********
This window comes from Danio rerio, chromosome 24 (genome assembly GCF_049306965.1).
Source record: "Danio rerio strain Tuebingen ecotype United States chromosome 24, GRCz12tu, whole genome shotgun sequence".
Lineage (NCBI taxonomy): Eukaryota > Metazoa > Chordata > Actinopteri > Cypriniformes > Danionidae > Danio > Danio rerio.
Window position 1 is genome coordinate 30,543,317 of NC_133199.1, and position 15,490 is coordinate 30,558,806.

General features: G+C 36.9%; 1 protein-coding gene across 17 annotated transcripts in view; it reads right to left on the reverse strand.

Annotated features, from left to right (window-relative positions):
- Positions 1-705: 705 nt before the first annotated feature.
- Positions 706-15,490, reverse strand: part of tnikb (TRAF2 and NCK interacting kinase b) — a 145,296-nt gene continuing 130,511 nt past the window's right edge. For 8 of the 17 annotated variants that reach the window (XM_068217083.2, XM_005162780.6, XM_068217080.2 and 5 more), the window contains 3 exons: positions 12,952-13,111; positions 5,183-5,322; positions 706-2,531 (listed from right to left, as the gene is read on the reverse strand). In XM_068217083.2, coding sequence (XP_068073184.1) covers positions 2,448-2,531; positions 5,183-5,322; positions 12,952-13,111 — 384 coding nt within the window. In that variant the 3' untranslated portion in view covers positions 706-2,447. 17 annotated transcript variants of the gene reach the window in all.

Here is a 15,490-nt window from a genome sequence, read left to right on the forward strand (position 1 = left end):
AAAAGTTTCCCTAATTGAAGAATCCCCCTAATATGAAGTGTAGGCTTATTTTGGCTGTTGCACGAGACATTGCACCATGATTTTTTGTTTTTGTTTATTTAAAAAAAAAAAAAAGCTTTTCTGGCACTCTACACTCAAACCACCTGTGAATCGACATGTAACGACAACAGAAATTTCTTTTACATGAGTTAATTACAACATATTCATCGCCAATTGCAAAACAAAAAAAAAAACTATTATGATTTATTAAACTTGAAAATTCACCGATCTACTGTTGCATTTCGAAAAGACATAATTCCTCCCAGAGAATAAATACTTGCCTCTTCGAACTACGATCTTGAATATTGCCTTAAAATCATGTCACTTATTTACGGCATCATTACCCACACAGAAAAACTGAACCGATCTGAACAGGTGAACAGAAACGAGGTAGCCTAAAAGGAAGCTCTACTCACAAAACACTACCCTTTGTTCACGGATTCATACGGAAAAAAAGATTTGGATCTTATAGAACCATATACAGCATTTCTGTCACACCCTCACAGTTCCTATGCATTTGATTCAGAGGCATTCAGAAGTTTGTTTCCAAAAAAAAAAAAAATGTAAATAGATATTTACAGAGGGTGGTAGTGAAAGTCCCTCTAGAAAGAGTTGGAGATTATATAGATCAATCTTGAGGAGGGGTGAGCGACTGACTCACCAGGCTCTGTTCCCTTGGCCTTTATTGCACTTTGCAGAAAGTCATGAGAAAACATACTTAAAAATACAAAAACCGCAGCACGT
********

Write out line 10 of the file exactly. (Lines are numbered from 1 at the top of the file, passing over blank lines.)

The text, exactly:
AAAAGTTTCCCTAATTGAAGAATCCCCCTAATATGAAGTGTAGGCTTATTTTGGCTGTTGCACGAGACATTGCACCATGATTTTTTGTTTTTGTTTATTTAAAAAAAAAAAAAAGCTTTTCTGGCACTCTACACTCAAACCACCTGTGAATCGACATGTAACGACAACAGAAATTTCTTTTACATGAGTTAATTACAACATATTCATCGCCAATTGCAAAACAAAAAAAAAAACTATTATGATTTATTAAACTTGAAAATTCACCGATCTACTGTTGCATTTCGAAAAGACATAATTCCTCCCAGAGAATAAATACTTGCCTCTTCGAACTACGATCTTGAATATTGCCTTAAAATCATGTCACTTATTTACGGCATCATTACCCACACAGAAAAACTGAACCGATCTGAACAGGTGAACAGAAACGAGGTAGCCTAAAAGGAAGCTCTACTCACAAAACACTACCCTTTGTTCACGGATTCATACGGAAAAAAAGATTTGGATCTTATAGAACCATATACAGCATTTCTGTCACACCCTCACAGTTCCTATGCATTTGATTCAGAGGCATTCAGAAGTTTGTTTCCAAAAAAAAAAAAAATGTAAATAGATATTTACAGAGGGTGGTAGTGAAAGTCCCTCTAGAAAGAGTTGGAGATTATATAGATCAATCTTGAGGAGGGGTGAGCGACTGACTCACCAGGCTCTGTTCCCTTGGCCTTTATTGCACTTTGCAGAAAGTCATGAGAAAACATACTTAAAAATACAAAAACCGCAGCACGT